The National Security Commission on Artificial Intelligence Act would create an independent panel to explore recent advancements in artificial intelligence and assess the economic and national security impacts of the budding technology.
Introduced Tuesday by Rep. Elise Stefanik, R-N.Y., who heads the House Armed Services Subcommittee on Emerging Threats and Capabilities, the legislation would provide direction for agencies looking to steer the growth of AI in the coming years. With some experts calling artificial intelligence “the biggest economic and technological revolution” of our lifetimes, maintaining an edge in the field could prove critical to America’s position on the world stage.
“Artificial intelligence is a constantly developing technology that will likely touch every aspect of our lives,” Stefanik said in a statement. “It is critical to our national security but also to the development of our broader economy that the United States becomes the global leader in further developing this cutting-edge technology.”
After reviewing the state of artificial intelligence, the commission would submit a series of short- and long-term recommendations on how lawmakers and agencies can responsibly foster the technology’s growth. Among the issues the group will address are how the country can stay competitive in the AI, build a tech-savvy workforce, maintain data privacy standards and develop technologies that comply with international law.
Stefanik said she expects to include the legislation as part of the National Defense Authorization Act for fiscal 2019.
With countries like China continuing to pour resources into artificial intelligence research, lawmakers and technologists worry the U.S is falling behind in the race for global dominance in AI.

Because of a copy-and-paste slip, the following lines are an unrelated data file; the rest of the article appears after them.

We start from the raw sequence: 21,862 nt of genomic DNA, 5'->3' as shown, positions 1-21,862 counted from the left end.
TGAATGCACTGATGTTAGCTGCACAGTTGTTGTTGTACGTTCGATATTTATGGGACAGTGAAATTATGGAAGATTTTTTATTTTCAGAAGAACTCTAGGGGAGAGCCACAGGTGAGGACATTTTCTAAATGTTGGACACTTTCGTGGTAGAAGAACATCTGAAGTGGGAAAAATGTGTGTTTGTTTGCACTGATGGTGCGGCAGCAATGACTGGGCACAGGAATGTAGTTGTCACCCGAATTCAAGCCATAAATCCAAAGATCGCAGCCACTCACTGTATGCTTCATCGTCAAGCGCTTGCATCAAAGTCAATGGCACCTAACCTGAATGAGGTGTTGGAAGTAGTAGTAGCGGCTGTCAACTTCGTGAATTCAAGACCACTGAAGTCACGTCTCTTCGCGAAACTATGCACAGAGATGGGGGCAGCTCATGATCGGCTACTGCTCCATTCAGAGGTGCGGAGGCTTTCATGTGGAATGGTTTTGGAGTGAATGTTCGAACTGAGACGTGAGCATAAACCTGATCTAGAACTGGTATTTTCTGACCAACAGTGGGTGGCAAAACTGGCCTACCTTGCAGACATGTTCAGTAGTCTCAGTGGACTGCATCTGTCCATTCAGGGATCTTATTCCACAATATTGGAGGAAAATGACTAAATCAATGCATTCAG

The Majority of the House Committee on Armed Services made a statement regarding the Act, outlining its main aims and goals:
The National Security Commission on Artificial Intelligence Act of 2018 will create an independent National Security Commission on Artificial Intelligence. Specifically, the commission will:
- Conduct a comprehensive and national-level review of advances in Artificial Intelligence (AI), machine learning, and associated technologies for the President of the United States and Congress.
- Address and identify the national security needs of the Nation with respect to AI, including economic risk, and other needs for the common defense of the Nation.
- Provide near-term actionable recommendations to the President and the Congress, including ways to more effectively organize the Federal Government for AI.
- Provide annual and actionable recommendations thereafter to our government through 2020.
The Charter and Focus of the Commission Includes Recommendations on:
- Competitiveness: Competitiveness of the U.S. in Artificial Intelligence, machine learning, and associated technologies, related to national security, economic security, public-private partnerships, and investments.
- Technological Advantages: Means and methods for the U.S. to maintain a technological advantage in AI and associated technologies, including quantum sciences and high performance computing.
- Cooperation and Competition: Developments and trends in international cooperation and competition, including foreign investments in AI, machine learning, and associated technologies.
- Investments and Research: Means to foster greater emphasis on investments in basic and advanced research by private, public, academic and combined initiatives.
- Workforce and Education: Incentives to attract, recruit and retain leading talent across our Nation.
- International Law and Ethics: Identify and understand the risks associated with advances in AI under the law of armed conflict, international humanitarian law, escalation dynamics, and other ethical considerations related to AI, machine learning, and associated technologies.
- Data and Privacy: Means to establish data standards and open incentives to share data, including the development of privacy- and security-protection measures.